Landscape designer Rachel Hill will speak in an upcoming edition of CPID Talks on Friday, March 4, about Food Urbanism. Throughout different cultures, ecosystems, and history there is one constant. All people must eat. But prior to food getting into our mouths, the process of planning, growing, processing and marketing, food systems are as unique as the land and people that make them. And the towns and cities, which often are shaped by this universal need, are equally as complex and distinctive. This talk will be a design exploration of 3-4 places in which she’s worked on “food urbanism” projects (Yuma, Arizona – Vis, Croatia – Rougemont, Switzerland – the Bronx, NYC), and efforts of planning and designing to (re)integrate food systems back into the places where people live.
Rachel got her MLA in Landscape Architecture and completed her Master's thesis in Yuma, Arizona, a wide, fertile plain of the Colorado River that was important to the Native Americans, and now the "lettuce capital of the world." From an arid borderland town with mega-agriculture, she traveled to a small Mediterranean island with an ancient and continuous viticultural tradition to work on a Fulbright Fellowship. This segued to a position with an architecture firm with a national science grant in a well-organized country where agriculture is as much tradition and tourism as it is calories.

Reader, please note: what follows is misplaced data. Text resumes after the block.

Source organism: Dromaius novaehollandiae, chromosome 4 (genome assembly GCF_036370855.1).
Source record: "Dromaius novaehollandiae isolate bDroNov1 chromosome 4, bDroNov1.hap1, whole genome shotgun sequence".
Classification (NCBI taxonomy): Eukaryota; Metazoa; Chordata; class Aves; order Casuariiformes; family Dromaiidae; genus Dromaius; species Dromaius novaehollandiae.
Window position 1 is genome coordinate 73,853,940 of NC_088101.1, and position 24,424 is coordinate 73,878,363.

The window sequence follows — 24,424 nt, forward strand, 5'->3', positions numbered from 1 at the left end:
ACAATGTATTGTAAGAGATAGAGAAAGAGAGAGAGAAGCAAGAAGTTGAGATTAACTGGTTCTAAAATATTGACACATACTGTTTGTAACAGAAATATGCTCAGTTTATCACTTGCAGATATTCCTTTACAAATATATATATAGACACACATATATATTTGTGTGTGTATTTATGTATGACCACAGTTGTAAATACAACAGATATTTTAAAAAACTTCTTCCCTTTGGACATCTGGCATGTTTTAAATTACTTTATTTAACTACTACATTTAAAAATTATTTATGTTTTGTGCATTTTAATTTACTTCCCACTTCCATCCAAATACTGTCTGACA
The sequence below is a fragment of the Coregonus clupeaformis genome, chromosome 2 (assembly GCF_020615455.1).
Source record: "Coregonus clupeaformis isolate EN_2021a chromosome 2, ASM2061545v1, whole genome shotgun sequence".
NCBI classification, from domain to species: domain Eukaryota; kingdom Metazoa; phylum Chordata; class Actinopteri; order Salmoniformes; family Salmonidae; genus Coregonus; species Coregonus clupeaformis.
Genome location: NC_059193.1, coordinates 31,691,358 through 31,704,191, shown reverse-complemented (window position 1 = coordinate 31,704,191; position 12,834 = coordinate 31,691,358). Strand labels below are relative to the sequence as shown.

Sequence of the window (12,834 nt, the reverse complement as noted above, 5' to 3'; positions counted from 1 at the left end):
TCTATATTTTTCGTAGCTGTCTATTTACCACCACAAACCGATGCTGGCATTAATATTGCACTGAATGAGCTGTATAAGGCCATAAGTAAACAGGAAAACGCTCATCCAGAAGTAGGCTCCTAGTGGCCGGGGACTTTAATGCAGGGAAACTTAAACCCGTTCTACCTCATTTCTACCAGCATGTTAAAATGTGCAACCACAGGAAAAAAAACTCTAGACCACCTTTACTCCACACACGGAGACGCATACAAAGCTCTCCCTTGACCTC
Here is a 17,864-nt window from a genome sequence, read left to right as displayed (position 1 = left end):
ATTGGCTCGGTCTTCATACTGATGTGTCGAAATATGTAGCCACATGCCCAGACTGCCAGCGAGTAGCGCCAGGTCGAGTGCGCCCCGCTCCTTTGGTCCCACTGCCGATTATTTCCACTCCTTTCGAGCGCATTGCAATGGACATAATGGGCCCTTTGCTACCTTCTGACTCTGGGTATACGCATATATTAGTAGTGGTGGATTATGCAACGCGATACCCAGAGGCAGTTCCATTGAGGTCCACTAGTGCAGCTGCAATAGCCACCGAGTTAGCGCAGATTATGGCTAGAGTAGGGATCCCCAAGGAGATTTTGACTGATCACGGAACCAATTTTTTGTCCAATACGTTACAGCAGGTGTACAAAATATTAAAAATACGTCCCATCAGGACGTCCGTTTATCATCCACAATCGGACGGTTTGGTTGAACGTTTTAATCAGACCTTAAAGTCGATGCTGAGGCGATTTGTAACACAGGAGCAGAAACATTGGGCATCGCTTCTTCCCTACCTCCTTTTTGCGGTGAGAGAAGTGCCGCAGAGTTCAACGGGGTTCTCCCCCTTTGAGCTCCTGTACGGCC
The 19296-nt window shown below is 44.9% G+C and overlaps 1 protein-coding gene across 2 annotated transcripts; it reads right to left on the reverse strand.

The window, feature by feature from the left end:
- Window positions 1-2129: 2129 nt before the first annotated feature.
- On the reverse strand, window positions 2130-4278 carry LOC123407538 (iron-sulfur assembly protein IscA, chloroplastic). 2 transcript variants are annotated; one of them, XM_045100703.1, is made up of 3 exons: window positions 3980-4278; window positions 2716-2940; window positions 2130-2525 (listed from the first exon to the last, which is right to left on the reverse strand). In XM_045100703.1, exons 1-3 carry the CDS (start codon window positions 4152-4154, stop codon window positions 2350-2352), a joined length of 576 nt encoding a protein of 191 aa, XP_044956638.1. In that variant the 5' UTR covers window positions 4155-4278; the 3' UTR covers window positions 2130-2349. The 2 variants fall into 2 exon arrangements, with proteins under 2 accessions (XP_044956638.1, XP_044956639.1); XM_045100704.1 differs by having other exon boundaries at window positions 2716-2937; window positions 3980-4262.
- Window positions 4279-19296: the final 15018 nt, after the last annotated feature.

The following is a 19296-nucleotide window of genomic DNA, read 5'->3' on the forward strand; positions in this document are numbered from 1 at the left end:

Coming full circle in many ways, she came back to the US and ended up working on a "food distribution center" in a dirty and dynamic gentrifying borough of New York City. Rachel's interests have always been rooted in how food systems can be responsive and flexible generators in design as well as essential components and tools when addressing social and environmental issues. She will present on that exploration - and where it could go as our cities re-find food systems as integral spaces.